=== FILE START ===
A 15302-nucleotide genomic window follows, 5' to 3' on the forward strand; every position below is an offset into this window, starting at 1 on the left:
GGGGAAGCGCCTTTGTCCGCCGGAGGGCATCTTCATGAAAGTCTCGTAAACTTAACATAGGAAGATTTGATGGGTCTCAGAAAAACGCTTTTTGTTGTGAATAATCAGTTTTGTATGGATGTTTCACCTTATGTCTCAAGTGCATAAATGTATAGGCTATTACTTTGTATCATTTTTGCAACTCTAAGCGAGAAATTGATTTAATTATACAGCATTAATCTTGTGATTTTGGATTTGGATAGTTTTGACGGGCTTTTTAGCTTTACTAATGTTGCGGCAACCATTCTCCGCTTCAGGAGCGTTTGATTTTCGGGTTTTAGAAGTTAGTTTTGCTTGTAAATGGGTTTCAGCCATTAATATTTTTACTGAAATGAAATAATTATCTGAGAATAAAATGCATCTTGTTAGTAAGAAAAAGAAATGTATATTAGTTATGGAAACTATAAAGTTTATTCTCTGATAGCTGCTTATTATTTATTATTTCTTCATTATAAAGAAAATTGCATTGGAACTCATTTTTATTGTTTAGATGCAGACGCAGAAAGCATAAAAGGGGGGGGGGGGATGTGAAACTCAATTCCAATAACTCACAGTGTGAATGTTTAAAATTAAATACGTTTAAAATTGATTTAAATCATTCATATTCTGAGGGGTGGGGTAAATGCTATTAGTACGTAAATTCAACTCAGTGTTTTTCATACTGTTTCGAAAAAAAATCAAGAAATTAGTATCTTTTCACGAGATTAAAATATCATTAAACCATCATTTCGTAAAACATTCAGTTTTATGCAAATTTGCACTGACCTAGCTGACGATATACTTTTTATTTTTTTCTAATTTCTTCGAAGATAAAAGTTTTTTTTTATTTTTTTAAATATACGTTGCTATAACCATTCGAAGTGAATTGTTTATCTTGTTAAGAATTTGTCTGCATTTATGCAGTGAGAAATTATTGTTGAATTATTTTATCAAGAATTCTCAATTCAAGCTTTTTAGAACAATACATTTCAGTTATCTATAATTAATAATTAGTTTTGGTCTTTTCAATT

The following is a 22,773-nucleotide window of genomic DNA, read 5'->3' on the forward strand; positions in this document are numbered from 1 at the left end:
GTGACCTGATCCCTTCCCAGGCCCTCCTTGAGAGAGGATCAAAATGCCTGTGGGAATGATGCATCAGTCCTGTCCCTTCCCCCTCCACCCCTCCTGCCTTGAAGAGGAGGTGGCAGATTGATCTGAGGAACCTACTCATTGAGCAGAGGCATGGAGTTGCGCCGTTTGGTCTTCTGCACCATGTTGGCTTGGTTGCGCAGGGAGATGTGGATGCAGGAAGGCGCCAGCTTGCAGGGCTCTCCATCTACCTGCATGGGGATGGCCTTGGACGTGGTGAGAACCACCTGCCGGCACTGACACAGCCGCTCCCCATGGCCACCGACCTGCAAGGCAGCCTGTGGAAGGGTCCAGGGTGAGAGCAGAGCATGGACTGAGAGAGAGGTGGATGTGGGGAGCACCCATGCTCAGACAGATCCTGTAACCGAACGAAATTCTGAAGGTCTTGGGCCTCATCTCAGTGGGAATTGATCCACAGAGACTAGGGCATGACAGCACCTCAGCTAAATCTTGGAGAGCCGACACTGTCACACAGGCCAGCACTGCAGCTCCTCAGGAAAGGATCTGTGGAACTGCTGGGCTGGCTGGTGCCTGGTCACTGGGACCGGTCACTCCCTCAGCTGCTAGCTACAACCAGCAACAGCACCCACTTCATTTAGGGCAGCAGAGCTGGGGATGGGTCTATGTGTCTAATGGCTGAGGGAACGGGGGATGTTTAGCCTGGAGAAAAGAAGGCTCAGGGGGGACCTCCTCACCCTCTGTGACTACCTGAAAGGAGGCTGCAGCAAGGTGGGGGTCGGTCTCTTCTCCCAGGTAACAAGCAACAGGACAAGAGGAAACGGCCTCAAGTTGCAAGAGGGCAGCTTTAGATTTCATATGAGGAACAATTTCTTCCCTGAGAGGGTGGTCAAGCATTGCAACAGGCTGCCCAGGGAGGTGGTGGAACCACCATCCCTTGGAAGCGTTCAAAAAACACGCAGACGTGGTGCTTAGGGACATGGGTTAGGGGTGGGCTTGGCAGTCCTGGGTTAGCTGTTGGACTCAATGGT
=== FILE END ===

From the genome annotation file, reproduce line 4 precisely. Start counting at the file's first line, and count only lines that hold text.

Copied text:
GTGACCTGATCCCTTCCCAGGCCCTCCTTGAGAGAGGATCAAAATGCCTGTGGGAATGATGCATCAGTCCTGTCCCTTCCCCCTCCACCCCTCCTGCCTTGAAGAGGAGGTGGCAGATTGATCTGAGGAACCTACTCATTGAGCAGAGGCATGGAGTTGCGCCGTTTGGTCTTCTGCACCATGTTGGCTTGGTTGCGCAGGGAGATGTGGATGCAGGAAGGCGCCAGCTTGCAGGGCTCTCCATCTACCTGCATGGGGATGGCCTTGGACGTGGTGAGAACCACCTGCCGGCACTGACACAGCCGCTCCCCATGGCCACCGACCTGCAAGGCAGCCTGTGGAAGGGTCCAGGGTGAGAGCAGAGCATGGACTGAGAGAGAGGTGGATGTGGGGAGCACCCATGCTCAGACAGATCCTGTAACCGAACGAAATTCTGAAGGTCTTGGGCCTCATCTCAGTGGGAATTGATCCACAGAGACTAGGGCATGACAGCACCTCAGCTAAATCTTGGAGAGCCGACACTGTCACACAGGCCAGCACTGCAGCTCCTCAGGAAAGGATCTGTGGAACTGCTGGGCTGGCTGGTGCCTGGTCACTGGGACCGGTCACTCCCTCAGCTGCTAGCTACAACCAGCAACAGCACCCACTTCATTTAGGGCAGCAGAGCTGGGGATGGGTCTATGTGTCTAATGGCTGAGGGAACGGGGGATGTTTAGCCTGGAGAAAAGAAGGCTCAGGGGGGACCTCCTCACCCTCTGTGACTACCTGAAAGGAGGCTGCAGCAAGGTGGGGGTCGGTCTCTTCTCCCAGGTAACAAGCAACAGGACAAGAGGAAACGGCCTCAAGTTGCAAGAGGGCAGCTTTAGATTTCATATGAGGAACAATTTCTTCCCTGAGAGGGTGGTCAAGCATTGCAACAGGCTGCCCAGGGAGGTGGTGGAACCACCATCCCTTGGAAGCGTTCAAAAAACACGCAGACGTGGTGCTTAGGGACATGGGTTAGGGGTGGGCTTGGCAGTCCTGGGTTAGCTGTTGGACTCAATGGT